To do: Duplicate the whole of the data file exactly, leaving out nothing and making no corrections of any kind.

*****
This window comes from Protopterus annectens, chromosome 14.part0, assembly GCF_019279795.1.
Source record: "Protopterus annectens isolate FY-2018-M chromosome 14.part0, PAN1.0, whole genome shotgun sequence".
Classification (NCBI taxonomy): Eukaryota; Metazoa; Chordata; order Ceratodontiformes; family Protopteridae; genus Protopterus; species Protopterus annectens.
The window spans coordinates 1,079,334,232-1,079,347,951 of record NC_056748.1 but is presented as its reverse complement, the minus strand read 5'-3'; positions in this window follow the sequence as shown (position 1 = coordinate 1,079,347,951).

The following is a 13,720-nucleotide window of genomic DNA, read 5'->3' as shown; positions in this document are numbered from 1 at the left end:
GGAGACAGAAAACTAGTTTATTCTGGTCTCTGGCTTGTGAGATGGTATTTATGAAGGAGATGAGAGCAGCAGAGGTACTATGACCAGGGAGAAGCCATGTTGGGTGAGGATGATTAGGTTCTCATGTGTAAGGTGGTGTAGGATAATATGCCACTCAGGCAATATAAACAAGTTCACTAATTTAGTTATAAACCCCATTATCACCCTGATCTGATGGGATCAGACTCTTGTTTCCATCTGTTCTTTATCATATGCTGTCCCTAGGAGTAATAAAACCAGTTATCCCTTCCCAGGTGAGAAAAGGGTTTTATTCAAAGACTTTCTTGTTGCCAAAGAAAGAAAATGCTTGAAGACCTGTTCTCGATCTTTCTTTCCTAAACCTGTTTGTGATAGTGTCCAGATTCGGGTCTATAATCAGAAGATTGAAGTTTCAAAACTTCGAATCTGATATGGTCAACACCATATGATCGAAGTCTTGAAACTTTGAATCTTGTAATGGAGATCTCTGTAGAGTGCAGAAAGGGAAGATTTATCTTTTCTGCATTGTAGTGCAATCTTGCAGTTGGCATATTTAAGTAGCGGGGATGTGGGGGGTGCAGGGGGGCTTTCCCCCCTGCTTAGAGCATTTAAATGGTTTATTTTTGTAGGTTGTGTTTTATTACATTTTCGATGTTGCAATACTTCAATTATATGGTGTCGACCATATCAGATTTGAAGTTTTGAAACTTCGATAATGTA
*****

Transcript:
This window comes from Protopterus annectens, chromosome 14.part0, assembly GCF_019279795.1.
Source record: "Protopterus annectens isolate FY-2018-M chromosome 14.part0, PAN1.0, whole genome shotgun sequence".
Classification (NCBI taxonomy): Eukaryota; Metazoa; Chordata; order Ceratodontiformes; family Protopteridae; genus Protopterus; species Protopterus annectens.
The window spans coordinates 1,079,334,232-1,079,347,951 of record NC_056748.1 but is presented as its reverse complement, the minus strand read 5'-3'; positions in this window follow the sequence as shown (position 1 = coordinate 1,079,347,951).

The following is a 13,720-nucleotide window of genomic DNA, read 5'->3' as shown; positions in this document are numbered from 1 at the left end:
GGAGACAGAAAACTAGTTTATTCTGGTCTCTGGCTTGTGAGATGGTATTTATGAAGGAGATGAGAGCAGCAGAGGTACTATGACCAGGGAGAAGCCATGTTGGGTGAGGATGATTAGGTTCTCATGTGTAAGGTGGTGTAGGATAATATGCCACTCAGGCAATATAAACAAGTTCACTAATTTAGTTATAAACCCCATTATCACCCTGATCTGATGGGATCAGACTCTTGTTTCCATCTGTTCTTTATCATATGCTGTCCCTAGGAGTAATAAAACCAGTTATCCCTTCCCAGGTGAGAAAAGGGTTTTATTCAAAGACTTTCTTGTTGCCAAAGAAAGAAAATGCTTGAAGACCTGTTCTCGATCTTTCTTTCCTAAACCTGTTTGTGATAGTGTCCAGATTCGGGTCTATAATCAGAAGATTGAAGTTTCAAAACTTCGAATCTGATATGGTCAACACCATATGATCGAAGTCTTGAAACTTTGAATCTTGTAATGGAGATCTCTGTAGAGTGCAGAAAGGGAAGATTTATCTTTTCTGCATTGTAGTGCAATCTTGCAGTTGGCATATTTAAGTAGCGGGGATGTGGGGGGTGCAGGGGGGCTTTCCCCCCTGCTTAGAGCATTTAAATGGTTTATTTTTGTAGGTTGTGTTTTATTACATTTTCGATGTTGCAATACTTCAATTATATGGTGTCGACCATATCAGATTTGAAGTTTTGAAACTTCGATAATGTA